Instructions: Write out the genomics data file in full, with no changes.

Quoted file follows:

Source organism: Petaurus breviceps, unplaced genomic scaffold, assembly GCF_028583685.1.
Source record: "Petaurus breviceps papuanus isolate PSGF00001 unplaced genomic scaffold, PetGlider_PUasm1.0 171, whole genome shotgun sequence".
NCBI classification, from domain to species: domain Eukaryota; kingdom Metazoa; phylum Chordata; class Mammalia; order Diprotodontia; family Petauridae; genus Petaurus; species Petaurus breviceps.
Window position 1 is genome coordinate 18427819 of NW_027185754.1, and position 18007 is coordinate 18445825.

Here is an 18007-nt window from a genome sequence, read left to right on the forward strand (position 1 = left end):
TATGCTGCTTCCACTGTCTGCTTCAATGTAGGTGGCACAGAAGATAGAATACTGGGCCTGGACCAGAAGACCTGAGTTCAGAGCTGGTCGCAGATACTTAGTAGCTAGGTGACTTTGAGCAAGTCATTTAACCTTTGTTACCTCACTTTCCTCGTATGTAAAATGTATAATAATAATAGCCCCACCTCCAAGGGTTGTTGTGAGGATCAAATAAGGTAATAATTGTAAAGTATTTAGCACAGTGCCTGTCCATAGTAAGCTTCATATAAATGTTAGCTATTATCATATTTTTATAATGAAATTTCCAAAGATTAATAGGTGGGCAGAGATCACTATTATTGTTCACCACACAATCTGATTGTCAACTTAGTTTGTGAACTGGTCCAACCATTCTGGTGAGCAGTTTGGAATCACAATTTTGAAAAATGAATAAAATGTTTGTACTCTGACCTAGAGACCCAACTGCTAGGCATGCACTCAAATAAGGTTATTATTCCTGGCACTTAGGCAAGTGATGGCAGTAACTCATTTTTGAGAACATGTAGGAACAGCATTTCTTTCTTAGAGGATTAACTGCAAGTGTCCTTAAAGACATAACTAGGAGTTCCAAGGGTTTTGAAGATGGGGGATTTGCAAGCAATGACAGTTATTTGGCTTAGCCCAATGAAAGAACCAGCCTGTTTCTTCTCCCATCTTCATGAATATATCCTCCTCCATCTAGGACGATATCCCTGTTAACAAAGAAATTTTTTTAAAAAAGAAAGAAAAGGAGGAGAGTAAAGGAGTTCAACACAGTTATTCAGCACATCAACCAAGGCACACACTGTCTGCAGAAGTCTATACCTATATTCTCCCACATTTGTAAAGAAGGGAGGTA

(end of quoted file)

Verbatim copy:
Source organism: Petaurus breviceps, unplaced genomic scaffold, assembly GCF_028583685.1.
Source record: "Petaurus breviceps papuanus isolate PSGF00001 unplaced genomic scaffold, PetGlider_PUasm1.0 171, whole genome shotgun sequence".
NCBI classification, from domain to species: domain Eukaryota; kingdom Metazoa; phylum Chordata; class Mammalia; order Diprotodontia; family Petauridae; genus Petaurus; species Petaurus breviceps.
Window position 1 is genome coordinate 18427819 of NW_027185754.1, and position 18007 is coordinate 18445825.

Here is an 18007-nt window from a genome sequence, read left to right on the forward strand (position 1 = left end):
TATGCTGCTTCCACTGTCTGCTTCAATGTAGGTGGCACAGAAGATAGAATACTGGGCCTGGACCAGAAGACCTGAGTTCAGAGCTGGTCGCAGATACTTAGTAGCTAGGTGACTTTGAGCAAGTCATTTAACCTTTGTTACCTCACTTTCCTCGTATGTAAAATGTATAATAATAATAGCCCCACCTCCAAGGGTTGTTGTGAGGATCAAATAAGGTAATAATTGTAAAGTATTTAGCACAGTGCCTGTCCATAGTAAGCTTCATATAAATGTTAGCTATTATCATATTTTTATAATGAAATTTCCAAAGATTAATAGGTGGGCAGAGATCACTATTATTGTTCACCACACAATCTGATTGTCAACTTAGTTTGTGAACTGGTCCAACCATTCTGGTGAGCAGTTTGGAATCACAATTTTGAAAAATGAATAAAATGTTTGTACTCTGACCTAGAGACCCAACTGCTAGGCATGCACTCAAATAAGGTTATTATTCCTGGCACTTAGGCAAGTGATGGCAGTAACTCATTTTTGAGAACATGTAGGAACAGCATTTCTTTCTTAGAGGATTAACTGCAAGTGTCCTTAAAGACATAACTAGGAGTTCCAAGGGTTTTGAAGATGGGGGATTTGCAAGCAATGACAGTTATTTGGCTTAGCCCAATGAAAGAACCAGCCTGTTTCTTCTCCCATCTTCATGAATATATCCTCCTCCATCTAGGACGATATCCCTGTTAACAAAGAAATTTTTTTAAAAAAGAAAGAAAAGGAGGAGAGTAAAGGAGTTCAACACAGTTATTCAGCACATCAACCAAGGCACACACTGTCTGCAGAAGTCTATACCTATATTCTCCCACATTTGTAAAGAAGGGAGGTA